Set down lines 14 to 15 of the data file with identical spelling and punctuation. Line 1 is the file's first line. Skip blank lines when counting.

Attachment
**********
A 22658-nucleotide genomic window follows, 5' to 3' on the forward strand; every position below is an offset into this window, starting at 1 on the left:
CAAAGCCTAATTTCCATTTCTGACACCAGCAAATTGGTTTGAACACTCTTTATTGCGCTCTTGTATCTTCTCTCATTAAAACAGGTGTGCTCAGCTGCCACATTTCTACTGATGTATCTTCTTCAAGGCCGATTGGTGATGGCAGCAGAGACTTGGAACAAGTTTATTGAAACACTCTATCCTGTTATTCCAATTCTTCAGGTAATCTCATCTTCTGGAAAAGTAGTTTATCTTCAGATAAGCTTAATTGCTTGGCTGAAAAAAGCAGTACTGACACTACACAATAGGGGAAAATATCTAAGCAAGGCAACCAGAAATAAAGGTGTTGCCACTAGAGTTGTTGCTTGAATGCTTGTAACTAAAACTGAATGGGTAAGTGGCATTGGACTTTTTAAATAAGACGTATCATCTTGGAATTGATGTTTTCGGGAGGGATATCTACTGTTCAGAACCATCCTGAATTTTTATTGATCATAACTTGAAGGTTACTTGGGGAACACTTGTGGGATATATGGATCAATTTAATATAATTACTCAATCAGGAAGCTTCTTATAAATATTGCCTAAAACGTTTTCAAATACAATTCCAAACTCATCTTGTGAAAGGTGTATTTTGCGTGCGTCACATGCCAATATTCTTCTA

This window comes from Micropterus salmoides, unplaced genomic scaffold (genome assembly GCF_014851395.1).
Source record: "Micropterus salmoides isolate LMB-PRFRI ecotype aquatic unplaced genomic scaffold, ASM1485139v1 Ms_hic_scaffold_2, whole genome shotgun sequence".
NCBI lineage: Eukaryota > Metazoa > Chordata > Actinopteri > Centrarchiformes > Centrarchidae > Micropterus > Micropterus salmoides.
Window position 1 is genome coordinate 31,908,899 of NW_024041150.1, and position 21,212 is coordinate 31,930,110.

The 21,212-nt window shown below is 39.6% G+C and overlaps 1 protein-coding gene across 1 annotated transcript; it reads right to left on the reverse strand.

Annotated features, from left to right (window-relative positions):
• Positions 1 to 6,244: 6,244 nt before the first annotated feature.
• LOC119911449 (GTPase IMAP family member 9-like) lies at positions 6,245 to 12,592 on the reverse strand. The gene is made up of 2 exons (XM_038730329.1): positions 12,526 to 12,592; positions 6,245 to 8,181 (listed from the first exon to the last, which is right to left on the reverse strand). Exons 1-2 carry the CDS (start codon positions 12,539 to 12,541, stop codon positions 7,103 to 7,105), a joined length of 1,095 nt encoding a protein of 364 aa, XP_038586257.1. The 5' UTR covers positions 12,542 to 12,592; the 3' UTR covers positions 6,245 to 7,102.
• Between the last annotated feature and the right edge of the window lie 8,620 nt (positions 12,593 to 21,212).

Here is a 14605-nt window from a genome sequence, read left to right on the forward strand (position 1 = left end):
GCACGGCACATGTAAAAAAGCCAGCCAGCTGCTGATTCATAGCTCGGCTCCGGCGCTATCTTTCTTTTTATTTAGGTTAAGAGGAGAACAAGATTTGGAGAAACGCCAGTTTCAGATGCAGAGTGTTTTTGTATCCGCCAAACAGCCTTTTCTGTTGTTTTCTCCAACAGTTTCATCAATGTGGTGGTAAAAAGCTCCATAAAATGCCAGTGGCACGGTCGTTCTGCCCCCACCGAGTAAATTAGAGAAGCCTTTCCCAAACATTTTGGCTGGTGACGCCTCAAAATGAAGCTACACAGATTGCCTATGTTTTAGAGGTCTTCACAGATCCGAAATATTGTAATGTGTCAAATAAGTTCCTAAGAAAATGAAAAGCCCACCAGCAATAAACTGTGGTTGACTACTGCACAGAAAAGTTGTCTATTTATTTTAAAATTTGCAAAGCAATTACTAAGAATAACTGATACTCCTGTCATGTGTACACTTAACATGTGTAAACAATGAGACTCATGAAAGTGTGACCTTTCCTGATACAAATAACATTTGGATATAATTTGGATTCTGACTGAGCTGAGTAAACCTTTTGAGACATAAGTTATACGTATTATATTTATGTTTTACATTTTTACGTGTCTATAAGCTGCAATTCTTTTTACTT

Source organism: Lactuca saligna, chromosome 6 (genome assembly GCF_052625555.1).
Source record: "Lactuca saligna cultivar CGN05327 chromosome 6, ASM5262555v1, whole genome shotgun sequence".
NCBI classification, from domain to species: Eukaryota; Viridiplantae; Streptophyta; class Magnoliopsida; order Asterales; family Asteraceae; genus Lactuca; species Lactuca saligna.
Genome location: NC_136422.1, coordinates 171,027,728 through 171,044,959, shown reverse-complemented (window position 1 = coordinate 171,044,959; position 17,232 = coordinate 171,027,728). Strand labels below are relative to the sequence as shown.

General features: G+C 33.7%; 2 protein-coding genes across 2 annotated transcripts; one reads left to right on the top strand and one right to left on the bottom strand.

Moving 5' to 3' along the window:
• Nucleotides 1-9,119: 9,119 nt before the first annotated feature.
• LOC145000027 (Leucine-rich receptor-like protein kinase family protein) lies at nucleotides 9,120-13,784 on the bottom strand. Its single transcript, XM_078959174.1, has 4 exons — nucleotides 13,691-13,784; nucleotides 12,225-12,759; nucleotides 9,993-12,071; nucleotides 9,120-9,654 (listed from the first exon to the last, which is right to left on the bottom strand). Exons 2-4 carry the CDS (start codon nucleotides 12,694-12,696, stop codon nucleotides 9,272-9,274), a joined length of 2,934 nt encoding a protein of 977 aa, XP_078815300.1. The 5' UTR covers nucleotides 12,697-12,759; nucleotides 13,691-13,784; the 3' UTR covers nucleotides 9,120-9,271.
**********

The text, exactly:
Source organism: Lactuca saligna, chromosome 6 (genome assembly GCF_052625555.1).
Source record: "Lactuca saligna cultivar CGN05327 chromosome 6, ASM5262555v1, whole genome shotgun sequence".